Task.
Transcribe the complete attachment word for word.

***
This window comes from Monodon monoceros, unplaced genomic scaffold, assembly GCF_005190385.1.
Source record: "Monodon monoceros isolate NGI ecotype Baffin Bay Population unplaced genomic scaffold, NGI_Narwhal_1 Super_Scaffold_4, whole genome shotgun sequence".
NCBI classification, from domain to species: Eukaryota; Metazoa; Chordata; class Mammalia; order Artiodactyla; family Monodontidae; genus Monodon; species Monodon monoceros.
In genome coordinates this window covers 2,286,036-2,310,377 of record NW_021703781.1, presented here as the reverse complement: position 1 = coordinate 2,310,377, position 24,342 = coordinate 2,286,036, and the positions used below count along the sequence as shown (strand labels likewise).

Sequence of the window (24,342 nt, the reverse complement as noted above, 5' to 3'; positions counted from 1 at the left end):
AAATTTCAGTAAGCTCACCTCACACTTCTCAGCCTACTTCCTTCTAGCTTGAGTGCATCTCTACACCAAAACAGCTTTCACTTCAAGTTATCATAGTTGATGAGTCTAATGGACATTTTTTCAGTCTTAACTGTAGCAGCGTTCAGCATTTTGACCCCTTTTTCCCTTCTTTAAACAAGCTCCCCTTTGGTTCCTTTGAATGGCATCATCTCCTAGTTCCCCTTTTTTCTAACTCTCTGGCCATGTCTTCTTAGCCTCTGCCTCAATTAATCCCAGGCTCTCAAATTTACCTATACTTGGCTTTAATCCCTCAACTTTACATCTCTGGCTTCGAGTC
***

This window comes from Monodon monoceros, unplaced genomic scaffold, assembly GCF_005190385.1.
Source record: "Monodon monoceros isolate NGI ecotype Baffin Bay Population unplaced genomic scaffold, NGI_Narwhal_1 Super_Scaffold_4, whole genome shotgun sequence".
NCBI classification, from domain to species: Eukaryota; Metazoa; Chordata; class Mammalia; order Artiodactyla; family Monodontidae; genus Monodon; species Monodon monoceros.
In genome coordinates this window covers 2,286,036-2,310,377 of record NW_021703781.1, presented here as the reverse complement: position 1 = coordinate 2,310,377, position 24,342 = coordinate 2,286,036, and the positions used below count along the sequence as shown (strand labels likewise).

Sequence of the window (24,342 nt, the reverse complement as noted above, 5' to 3'; positions counted from 1 at the left end):
AAATTTCAGTAAGCTCACCTCACACTTCTCAGCCTACTTCCTTCTAGCTTGAGTGCATCTCTACACCAAAACAGCTTTCACTTCAAGTTATCATAGTTGATGAGTCTAATGGACATTTTTTCAGTCTTAACTGTAGCAGCGTTCAGCATTTTGACCCCTTTTTCCCTTCTTTAAACAAGCTCCCCTTTGGTTCCTTTGAATGGCATCATCTCCTAGTTCCCCTTTTTTCTAACTCTCTGGCCATGTCTTCTTAGCCTCTGCCTCAATTAATCCCAGGCTCTCAAATTTACCTATACTTGGCTTTAATCCCTCAACTTTACATCTCTGGCTTCGAGTC